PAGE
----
Corporate - Group taxation

Last reviewed - 12 June 2024

Tax consolidation is permitted for a group of companies in which all of the members are Montenegrin residents and the parent company directly or indirectly controls at least 75% of the shares in the other companies. Each company files its own tax return, and the parent company files a consolidated tax return for the entire group.

Each company is taxed based on its contribution to the consolidated taxable profit (or loss) of the group.

Tax consolidation is binding for at least five years.

Transfer pricing

A transfer price is the price of transactions between related parties. Related parties exist if there is a possibility of control or influence over business decisions between them. Ownership of 25% or more, or a majority of shares, is considered as potential control. Influence over business decisions exists when an associated party holds 25% or more, or individually holds the greatest portion, of votes in the taxpayer's management bodies. If the same persons participate in management or control of both companies, a connection between them will be deemed to exist. Family member of a person that has 25% or more of voting power or has 25% or more of profit share is considered a related party.

Transactions between related parties must be valuated at arm's length. If the transaction with a related party is not in accordance with the arm's-length principle, the tax authorities are required to adjust the taxpayer's tax base.

Montenegro CIT Law recognises the following methods for determining arm’s-length prices:

  • Comparable uncontrolled price (CUP).
  • Cost plus.
  • Resale minus.
  • Transactional net margin (TNMM).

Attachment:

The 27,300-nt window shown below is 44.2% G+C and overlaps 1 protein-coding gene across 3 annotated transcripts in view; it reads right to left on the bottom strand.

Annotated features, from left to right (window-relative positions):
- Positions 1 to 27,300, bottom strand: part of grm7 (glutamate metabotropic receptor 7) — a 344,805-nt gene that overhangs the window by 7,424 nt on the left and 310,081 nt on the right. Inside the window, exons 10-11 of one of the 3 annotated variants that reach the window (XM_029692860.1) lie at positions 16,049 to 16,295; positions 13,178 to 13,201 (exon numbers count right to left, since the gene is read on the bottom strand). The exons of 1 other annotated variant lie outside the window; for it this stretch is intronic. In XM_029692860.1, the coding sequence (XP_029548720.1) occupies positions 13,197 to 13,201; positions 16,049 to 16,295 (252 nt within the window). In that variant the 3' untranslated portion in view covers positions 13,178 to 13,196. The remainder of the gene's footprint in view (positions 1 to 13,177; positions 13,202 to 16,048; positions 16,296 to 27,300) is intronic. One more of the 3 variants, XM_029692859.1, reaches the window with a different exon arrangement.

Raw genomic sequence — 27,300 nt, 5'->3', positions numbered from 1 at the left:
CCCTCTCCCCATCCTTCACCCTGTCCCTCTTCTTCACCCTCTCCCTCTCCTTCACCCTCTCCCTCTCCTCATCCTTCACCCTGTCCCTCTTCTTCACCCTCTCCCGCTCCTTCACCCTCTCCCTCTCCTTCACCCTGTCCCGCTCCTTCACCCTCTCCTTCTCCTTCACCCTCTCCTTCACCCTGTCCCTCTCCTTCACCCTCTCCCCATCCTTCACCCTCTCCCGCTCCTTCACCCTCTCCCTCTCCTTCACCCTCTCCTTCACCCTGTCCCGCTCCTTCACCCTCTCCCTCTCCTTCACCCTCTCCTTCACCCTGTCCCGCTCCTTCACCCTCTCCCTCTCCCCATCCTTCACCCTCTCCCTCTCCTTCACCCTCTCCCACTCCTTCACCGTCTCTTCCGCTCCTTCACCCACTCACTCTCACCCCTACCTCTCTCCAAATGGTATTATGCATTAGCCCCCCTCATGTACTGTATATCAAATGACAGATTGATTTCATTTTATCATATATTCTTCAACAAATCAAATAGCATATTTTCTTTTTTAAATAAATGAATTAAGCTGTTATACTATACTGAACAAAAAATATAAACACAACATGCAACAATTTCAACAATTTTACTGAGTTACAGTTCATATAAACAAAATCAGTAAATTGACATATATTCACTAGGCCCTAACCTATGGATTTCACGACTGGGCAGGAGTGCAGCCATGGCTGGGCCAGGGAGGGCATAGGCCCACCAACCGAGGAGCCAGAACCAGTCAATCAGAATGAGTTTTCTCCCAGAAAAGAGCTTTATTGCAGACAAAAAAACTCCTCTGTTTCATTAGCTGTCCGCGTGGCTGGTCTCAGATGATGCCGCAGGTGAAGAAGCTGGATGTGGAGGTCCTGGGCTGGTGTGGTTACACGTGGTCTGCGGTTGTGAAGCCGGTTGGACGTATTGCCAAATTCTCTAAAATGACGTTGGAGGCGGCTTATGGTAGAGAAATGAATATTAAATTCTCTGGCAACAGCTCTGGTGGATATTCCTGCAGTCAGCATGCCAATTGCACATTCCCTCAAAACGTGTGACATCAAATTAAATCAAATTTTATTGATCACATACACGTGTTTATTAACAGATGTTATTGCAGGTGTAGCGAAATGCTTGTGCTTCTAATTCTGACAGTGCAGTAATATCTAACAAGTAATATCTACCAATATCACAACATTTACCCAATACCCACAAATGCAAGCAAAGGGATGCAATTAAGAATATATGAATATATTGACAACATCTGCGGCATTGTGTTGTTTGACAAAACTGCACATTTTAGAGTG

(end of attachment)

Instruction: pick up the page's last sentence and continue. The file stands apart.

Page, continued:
• Profit split.
  • Any other method that allows determination of arm’s-length prices if none of the above methods can be applied.
  • By a combination of methods from the above points, if necessary.

There is a prescribed materiality threshold (EUR 75,000) for documenting transactions in short form.

Large taxpayers are obligated to submit the documentation, while other taxpayers should have the transfer pricing documentation in place and provide it on the request of the tax authorities within 45 days.

The submission deadline will be 30 June in the first couple of years (until 2027), after which the documentation shall be submitted alongside the tax return (no later than three months from the expiration of the fiscal period).

The Ministry of Finance will publish rates that are in line with the arm's-length principle for loans and other financial instruments. Also, the Ministry of Finance shall prescribe a more detailed manner of determining transfer prices and the content of documentation, in accordance with the OECD Guidelines and other international organisations.

Country-by-country (CbC) reporting

A legal entity, resident of Montenegro for tax purposes, that is a member of an international group operating in an EU member state or another state or territory of the state is required to submit to the tax authorities consolidated data, according to these countries, on realised revenues, profit/loss before taxation, calculated and paid CIT, declared capital, accumulated profit, number of employees, and tangible assets for each member of the international group. Country-by-Country (CbC) reporting in Montenegro is applicable as of 1 January 2024. 

Thin capitalisation

There are no thin capitalisation provisions in place in Montenegro.

Controlled foreign companies (CFCs)

There are no CFC rules in Montenegro.